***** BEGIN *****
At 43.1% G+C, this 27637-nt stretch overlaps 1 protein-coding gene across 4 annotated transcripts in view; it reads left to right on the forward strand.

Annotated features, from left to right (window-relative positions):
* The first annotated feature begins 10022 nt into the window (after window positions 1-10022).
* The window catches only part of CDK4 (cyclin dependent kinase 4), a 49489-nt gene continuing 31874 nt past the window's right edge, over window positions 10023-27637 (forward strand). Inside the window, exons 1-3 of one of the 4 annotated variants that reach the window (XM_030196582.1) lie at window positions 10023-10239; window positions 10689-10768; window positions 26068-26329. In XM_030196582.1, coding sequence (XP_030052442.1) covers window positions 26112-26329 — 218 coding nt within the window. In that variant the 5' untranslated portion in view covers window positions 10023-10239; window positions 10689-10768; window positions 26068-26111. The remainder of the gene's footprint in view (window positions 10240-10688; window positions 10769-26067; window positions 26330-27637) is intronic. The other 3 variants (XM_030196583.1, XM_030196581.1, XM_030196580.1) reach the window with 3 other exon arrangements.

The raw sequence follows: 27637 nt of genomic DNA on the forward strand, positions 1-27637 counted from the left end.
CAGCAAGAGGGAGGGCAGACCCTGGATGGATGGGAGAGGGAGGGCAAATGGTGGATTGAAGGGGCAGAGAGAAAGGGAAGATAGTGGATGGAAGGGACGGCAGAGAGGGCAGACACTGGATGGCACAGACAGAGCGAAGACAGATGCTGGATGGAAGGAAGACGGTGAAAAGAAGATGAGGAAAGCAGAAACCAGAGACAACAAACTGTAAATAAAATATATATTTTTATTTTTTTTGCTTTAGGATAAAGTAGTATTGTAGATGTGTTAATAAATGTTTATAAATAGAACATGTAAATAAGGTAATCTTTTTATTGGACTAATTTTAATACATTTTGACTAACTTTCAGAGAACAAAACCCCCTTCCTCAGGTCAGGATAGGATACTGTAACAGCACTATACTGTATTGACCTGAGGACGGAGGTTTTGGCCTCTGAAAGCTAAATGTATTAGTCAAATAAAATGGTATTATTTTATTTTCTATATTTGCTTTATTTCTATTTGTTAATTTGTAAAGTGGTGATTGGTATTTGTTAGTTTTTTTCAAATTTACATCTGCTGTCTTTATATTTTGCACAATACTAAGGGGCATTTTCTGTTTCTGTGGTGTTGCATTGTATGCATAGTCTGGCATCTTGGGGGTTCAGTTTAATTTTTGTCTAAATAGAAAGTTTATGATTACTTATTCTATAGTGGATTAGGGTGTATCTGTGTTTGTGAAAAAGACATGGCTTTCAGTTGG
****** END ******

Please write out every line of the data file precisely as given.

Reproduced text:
At 43.1% G+C, this 27637-nt stretch overlaps 1 protein-coding gene across 4 annotated transcripts in view; it reads left to right on the forward strand.

Annotated features, from left to right (window-relative positions):
* The first annotated feature begins 10022 nt into the window (after window positions 1-10022).
* The window catches only part of CDK4 (cyclin dependent kinase 4), a 49489-nt gene continuing 31874 nt past the window's right edge, over window positions 10023-27637 (forward strand). Inside the window, exons 1-3 of one of the 4 annotated variants that reach the window (XM_030196582.1) lie at window positions 10023-10239; window positions 10689-10768; window positions 26068-26329. In XM_030196582.1, coding sequence (XP_030052442.1) covers window positions 26112-26329 — 218 coding nt within the window. In that variant the 5' untranslated portion in view covers window positions 10023-10239; window positions 10689-10768; window positions 26068-26111. The remainder of the gene's footprint in view (window positions 10240-10688; window positions 10769-26067; window positions 26330-27637) is intronic. The other 3 variants (XM_030196583.1, XM_030196581.1, XM_030196580.1) reach the window with 3 other exon arrangements.

The raw sequence follows: 27637 nt of genomic DNA on the forward strand, positions 1-27637 counted from the left end.
CAGCAAGAGGGAGGGCAGACCCTGGATGGATGGGAGAGGGAGGGCAAATGGTGGATTGAAGGGGCAGAGAGAAAGGGAAGATAGTGGATGGAAGGGACGGCAGAGAGGGCAGACACTGGATGGCACAGACAGAGCGAAGACAGATGCTGGATGGAAGGAAGACGGTGAAAAGAAGATGAGGAAAGCAGAAACCAGAGACAACAAACTGTAAATAAAATATATATTTTTATTTTTTTTGCTTTAGGATAAAGTAGTATTGTAGATGTGTTAATAAATGTTTATAAATAGAACATGTAAATAAGGTAATCTTTTTATTGGACTAATTTTAATACATTTTGACTAACTTTCAGAGAACAAAACCCCCTTCCTCAGGTCAGGATAGGATACTGTAACAGCACTATACTGTATTGACCTGAGGACGGAGGTTTTGGCCTCTGAAAGCTAAATGTATTAGTCAAATAAAATGGTATTATTTTATTTTCTATATTTGCTTTATTTCTATTTGTTAATTTGTAAAGTGGTGATTGGTATTTGTTAGTTTTTTTCAAATTTACATCTGCTGTCTTTATATTTTGCACAATACTAAGGGGCATTTTCTGTTTCTGTGGTGTTGCATTGTATGCATAGTCTGGCATCTTGGGGGTTCAGTTTAATTTTTGTCTAAATAGAAAGTTTATGATTACTTATTCTATAGTGGATTAGGGTGTATCTGTGTTTGTGAAAAAGACATGGCTTTCAGTTGG